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Reliving Bienfait's steam era

There’s something to be said for preserving and studying history. A film crew from Winnipeg is following up on the lives of three steam locomotives that operated in southeast Saskatchewan.
Bienfait, Locomotive
Locomotive 3522, which rests at the north end of Main Street in Bienfait, is one of three locomotives retired in Bienfait that will be a subject of the documentary, The Locomotives of Bienfait. The filmmakers are seeking locals who may have had first-hand experience working with the locomotives or may have stories to share about their use in coal mining.

There’s something to be said for preserving and studying history.

A film crew from Winnipeg is following up on the lives of three steam locomotives that operated in southeast Saskatchewan. The documentary, The Locomotives of Bienfait, is led by Bill Fraser, who has family ties to Bienfait and the coal mining industry. The film crew will be in the area this summer gathering footage and looking for people with stories to share.

The three locomotives in question operated until the end of the steam era, which effectively came to a close in Canada with the end of operations in Bienfait, in 1970.

Fraser’s grandfather was an electrician born in Bienfait who moved around with the coal mines, working in the area, including Taylorton.

“When I was a kid, we used to go there to visit my grandparents, and I used to see the (locomotive) that’s in Bienfait now. The 3522 used to go by,” Fraser said.

A few years ago he started doing some preliminary research online with no particular plan to document any of the information or shared stories for film.

In his research, he found out two other locomotives, which operated in Bienfait at the end of the steam era that had survived.

“I thought it was interesting there were three of these locomotives. The steam era, basically, ended in Bienfait. That, in itself, is interesting. Attached to each of these locomotives is a nice story,” said Fraser.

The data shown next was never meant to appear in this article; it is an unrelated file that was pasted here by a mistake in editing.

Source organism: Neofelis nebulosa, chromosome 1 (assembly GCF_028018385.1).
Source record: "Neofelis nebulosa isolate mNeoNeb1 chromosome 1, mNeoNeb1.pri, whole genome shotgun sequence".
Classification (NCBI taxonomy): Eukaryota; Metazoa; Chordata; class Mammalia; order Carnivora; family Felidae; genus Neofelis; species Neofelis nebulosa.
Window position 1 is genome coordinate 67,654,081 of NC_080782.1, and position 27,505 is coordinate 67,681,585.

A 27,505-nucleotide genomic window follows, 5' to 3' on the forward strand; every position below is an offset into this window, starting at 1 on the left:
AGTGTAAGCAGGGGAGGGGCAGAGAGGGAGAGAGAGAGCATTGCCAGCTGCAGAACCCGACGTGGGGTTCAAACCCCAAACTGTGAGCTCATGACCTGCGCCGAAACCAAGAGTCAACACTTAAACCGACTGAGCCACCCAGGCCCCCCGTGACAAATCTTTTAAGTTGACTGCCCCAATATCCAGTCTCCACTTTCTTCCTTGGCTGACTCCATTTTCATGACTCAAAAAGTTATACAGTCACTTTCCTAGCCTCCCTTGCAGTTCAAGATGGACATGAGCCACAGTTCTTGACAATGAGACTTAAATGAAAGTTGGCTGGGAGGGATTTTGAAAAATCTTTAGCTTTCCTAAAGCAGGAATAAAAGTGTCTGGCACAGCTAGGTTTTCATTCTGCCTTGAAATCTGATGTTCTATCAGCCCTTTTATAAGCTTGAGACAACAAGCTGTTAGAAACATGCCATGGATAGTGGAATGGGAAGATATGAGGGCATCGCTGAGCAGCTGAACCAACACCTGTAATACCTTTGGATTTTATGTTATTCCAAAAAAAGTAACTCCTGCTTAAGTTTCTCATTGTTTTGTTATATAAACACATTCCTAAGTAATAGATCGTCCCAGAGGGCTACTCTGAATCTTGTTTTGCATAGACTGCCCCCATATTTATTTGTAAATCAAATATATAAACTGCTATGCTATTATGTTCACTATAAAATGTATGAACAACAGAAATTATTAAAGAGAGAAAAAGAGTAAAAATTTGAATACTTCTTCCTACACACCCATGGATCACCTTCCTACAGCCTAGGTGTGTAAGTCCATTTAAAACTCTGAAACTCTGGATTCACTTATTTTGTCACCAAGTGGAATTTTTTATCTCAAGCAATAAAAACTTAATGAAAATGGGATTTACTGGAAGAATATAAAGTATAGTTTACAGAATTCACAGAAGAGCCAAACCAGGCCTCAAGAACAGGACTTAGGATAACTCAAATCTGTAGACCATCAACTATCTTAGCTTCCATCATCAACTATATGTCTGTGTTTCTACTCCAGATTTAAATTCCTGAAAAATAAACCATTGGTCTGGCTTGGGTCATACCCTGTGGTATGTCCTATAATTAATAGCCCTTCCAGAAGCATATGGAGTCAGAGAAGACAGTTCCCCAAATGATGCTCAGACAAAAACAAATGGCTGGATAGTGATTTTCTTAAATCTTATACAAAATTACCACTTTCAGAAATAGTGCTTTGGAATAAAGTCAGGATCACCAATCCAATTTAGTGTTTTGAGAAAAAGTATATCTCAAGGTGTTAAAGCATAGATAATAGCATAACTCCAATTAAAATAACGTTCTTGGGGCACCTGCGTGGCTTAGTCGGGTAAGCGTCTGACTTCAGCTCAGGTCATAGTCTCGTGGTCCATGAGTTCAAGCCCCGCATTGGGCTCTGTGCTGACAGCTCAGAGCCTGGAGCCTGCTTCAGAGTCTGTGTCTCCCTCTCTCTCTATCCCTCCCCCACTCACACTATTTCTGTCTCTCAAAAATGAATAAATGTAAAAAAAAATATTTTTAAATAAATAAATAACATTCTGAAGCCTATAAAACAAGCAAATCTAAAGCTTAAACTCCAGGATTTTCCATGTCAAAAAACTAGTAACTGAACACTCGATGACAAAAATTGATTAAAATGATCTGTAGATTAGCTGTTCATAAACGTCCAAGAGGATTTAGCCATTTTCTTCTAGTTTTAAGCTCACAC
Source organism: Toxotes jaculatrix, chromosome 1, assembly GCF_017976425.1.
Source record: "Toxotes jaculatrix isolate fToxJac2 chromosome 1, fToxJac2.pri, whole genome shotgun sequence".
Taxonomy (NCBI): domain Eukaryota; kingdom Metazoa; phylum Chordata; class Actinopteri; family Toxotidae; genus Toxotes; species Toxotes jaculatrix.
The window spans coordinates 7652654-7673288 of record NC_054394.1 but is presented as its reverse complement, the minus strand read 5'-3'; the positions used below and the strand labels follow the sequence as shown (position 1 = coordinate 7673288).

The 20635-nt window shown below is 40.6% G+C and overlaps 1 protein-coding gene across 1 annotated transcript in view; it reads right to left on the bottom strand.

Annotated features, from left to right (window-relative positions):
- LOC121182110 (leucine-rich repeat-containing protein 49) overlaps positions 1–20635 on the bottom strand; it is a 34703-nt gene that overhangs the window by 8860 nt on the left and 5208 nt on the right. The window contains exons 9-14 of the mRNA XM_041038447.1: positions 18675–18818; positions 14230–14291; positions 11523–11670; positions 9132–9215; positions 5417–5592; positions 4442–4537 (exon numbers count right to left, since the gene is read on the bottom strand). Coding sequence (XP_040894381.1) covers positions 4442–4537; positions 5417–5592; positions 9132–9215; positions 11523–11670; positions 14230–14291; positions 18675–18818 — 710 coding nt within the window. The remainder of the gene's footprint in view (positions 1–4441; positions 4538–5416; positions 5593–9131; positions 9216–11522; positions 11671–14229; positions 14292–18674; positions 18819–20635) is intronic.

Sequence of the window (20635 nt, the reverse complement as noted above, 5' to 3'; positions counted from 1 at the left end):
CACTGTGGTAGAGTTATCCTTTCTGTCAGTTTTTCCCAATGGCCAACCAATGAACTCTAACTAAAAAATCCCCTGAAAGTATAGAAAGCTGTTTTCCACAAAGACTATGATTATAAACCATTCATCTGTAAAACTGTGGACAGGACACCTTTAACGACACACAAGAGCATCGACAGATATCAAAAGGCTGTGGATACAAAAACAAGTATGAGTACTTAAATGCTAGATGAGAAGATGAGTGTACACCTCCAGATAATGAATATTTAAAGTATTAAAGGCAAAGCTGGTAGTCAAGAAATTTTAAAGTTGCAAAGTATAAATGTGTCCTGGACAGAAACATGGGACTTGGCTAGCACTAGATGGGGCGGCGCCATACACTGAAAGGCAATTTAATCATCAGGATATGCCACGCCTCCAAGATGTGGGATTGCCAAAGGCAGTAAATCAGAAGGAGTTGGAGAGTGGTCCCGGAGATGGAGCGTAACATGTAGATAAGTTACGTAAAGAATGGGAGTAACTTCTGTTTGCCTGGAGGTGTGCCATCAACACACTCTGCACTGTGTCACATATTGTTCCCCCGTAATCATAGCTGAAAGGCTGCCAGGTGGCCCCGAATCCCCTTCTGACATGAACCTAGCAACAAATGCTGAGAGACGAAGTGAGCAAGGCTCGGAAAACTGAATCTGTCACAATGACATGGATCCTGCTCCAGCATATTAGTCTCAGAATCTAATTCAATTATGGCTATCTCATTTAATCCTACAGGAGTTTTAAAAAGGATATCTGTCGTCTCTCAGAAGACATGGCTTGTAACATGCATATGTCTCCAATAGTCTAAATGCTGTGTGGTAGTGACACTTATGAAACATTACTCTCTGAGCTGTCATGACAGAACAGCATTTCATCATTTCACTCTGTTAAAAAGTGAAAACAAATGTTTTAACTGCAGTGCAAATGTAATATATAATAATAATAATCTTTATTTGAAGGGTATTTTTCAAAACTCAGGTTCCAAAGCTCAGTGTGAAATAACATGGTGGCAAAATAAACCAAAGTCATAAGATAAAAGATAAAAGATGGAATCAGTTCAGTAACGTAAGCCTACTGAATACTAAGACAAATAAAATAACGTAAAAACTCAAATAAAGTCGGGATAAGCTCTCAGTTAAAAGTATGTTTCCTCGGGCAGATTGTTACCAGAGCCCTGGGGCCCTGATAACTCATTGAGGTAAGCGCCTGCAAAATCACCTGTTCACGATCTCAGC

Most steam locomotives were scrapped. In the 1960s, they were worth more broken into parts rather than the sum of those parts.

“They weren’t as valued then as they are now,” Fraser said with a laugh.

“It’s unusual there are three from this one small area that survived.”

When technology and equipment becomes obsolete, it’s easy to discard it for what’s new. At the time of decommissioning, something like these locomotives is considered useless. Fifty years later, it’s considered a symbol of our historical and cultural identity. Once seen for its value as scrap material, the locomotives can now be viewed as works of art or links in the chain that connects our steady technological march forward.

Locomotive 3522 rests at the north end of Main Street in Bienfait. It was built by Baldwin Locomotive Works of Philadelphia in 1907 for the Canadian Pacific Railway, who later sold it to Manitoba and Saskatchewan Coal Company in 1956. It was operated in Bienfait until 1968. Its last trip brought it to its current location.

Locomotive 2166, built in 1905, resides at the Western Development Museum in Saskatoon. It was sold to the M&S Coal Company in 1949 and operated under the guise of No. 6166 during its time with the company.

Locomotive 6947, built in 1908 in Montreal is now owned by a collector in Sandon, B.C. It operated in Bienfait from 1959 to 1970. Donated to the Alberta Pioneer Railway Association, it was later sold to Sandon’s Hal Wright, who disassembled it, trucked it home and reassembled it piece by piece.

While those three machines are the main characters in the film, Fraser said the backstory examines the history of coal mining in southeast Saskatchewan.

“We want to talk about the history of coal mining and the struggle of the coal miners in the area,” said Fraser.

The film crew is looking for photos from the time, while holding out a slim hope they could stumble across film footage of the locomotives in action. They also want to interview people who have stories to share.

“One of the reasons I wanted to do it now was just so (it’s done) before it recedes further into history, and there won’t be anyone around who remembers anything about it. The chances now of talking to someone directly involved are fairly slim but still a possibility if they were young people at the time,” said Fraser.

Whether it’s about working on or with the steam engines or working in the mines, they are hoping there are memories and stories to find.

The crew will be filming an operational 2-8-0 engine in Summerland B.C. The engine is the same as Locomotive 3522 in Bienfait. That footage will help bring to life the sights and sounds of these locomotives that are otherwise static.

“One of the reasons that people have been around them and become attached to them is because of that. It’s an impressive sight. There’s something about them that appeals to people. I don’t know what it is or why. It just is,” added Fraser.

The crew is expecting to visit Bienfait in June to film the engine, and they will be returning to conduct interviews at various times throughout the summer.

“The locomotives are one thing, but we want people involved to help bring it to life,” Fraser said.

Those who may have any information or records, or who may have stories to contribute, are asked to contact Fraser at or by calling 204-799-4426.

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